Treñas ecstatic over MORE Power’s significant slash in electricity rates

PHOTO CAPTION: Iloilo City Mayor Jerry Treñas cannot be more pleased at the reduction in electricity rates recently announced by MORE Power./iNEWS

ILOILO CITY–At a time of a pandemic when city residents are trying to keep their heads above water to survive, no one actually expects an electric power company to be the one to give Ilonggos the necessary leg-up. But MORE Electric and Power Corporation did just that, in the form of a 35-percent reduction in electricity rates, which translates to just P6.46 per kilowatt-hour from last month’s P10.01 KwH.

And Iloilo City mayor Jerry Treñas can’t express his elation enough at the sudden but definitely most welcome turn of events, especially with the city placed on Enhanced Community Quarantine (ECQ) until the end of the month.

“Well, nalipay gid ako and very happy nga panubuon ang aton per kilowatt hour. I think all over the Philippines kita na gid ang pinakanubo and that will give more reason for investors to come in diri sa aton. On top of that, gina-improve man ang aton electrical distribution and at the same time may ara man nga mag-lower sang aton electric rates [Well, I am very much grateful and very happy about the reduction in our per kilowatt hour here. I think all over the Philippines we now have the lowest (electricity rates) and that will give more reason for investors to come here. On top of that, our electric distribution mechanism is being improved and at the same time we are now getting much lower electric rates],” the city chief executive enthused.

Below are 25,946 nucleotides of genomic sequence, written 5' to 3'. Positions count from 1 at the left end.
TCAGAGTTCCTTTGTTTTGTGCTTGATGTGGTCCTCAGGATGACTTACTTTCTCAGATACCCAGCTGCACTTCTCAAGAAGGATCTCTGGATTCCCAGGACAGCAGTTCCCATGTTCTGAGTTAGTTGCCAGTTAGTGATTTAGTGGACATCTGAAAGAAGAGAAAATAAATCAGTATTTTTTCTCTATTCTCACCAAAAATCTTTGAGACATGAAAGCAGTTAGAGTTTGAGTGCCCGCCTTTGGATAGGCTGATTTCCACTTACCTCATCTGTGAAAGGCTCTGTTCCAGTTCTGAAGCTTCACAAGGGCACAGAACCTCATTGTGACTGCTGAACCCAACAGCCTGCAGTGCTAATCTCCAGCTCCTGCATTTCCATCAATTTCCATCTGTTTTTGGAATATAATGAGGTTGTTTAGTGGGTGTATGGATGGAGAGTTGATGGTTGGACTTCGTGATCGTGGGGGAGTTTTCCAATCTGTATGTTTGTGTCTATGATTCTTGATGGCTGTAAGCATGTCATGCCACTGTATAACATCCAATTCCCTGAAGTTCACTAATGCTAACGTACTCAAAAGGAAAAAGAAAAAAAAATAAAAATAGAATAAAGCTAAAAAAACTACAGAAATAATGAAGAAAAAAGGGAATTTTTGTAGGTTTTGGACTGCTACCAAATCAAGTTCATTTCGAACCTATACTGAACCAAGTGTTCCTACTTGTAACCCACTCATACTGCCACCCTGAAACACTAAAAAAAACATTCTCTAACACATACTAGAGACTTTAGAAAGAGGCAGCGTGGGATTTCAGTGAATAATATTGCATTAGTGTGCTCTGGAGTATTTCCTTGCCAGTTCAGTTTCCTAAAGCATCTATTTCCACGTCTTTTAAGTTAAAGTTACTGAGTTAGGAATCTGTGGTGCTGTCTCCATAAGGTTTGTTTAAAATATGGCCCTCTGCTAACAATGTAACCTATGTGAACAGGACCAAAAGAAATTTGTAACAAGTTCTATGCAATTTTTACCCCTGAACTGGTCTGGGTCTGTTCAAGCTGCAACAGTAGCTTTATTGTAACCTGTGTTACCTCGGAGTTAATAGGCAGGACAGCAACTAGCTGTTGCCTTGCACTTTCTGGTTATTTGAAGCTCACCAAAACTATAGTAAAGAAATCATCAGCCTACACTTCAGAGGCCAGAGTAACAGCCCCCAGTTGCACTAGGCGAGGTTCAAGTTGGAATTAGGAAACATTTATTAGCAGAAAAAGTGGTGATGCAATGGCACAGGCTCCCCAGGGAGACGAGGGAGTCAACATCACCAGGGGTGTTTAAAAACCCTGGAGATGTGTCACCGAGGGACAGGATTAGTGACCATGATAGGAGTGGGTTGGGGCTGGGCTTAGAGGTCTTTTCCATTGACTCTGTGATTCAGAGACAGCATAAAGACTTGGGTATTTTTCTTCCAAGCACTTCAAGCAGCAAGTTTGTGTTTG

To note, from a rate of more than P10/kWh in the month of June, the average electricity rate for residential houses has been cut by P3.55 to just P6.45 by this month’s billing. Commercial establishments, meanwhile, get a P3.31 reduction from their June billing, paying only P6.18/kWh from last month’s P9.49/kWh.

According to Treñas, with the significant slash in electric rates in the city of Iloilo, investors will seriously consider putting up their businesses here, which could result in the city eventually recovering from the ill effects of the coronavirus disease (COVID)-19 pandemic. (N. Glenn Aragon/iNEWS)

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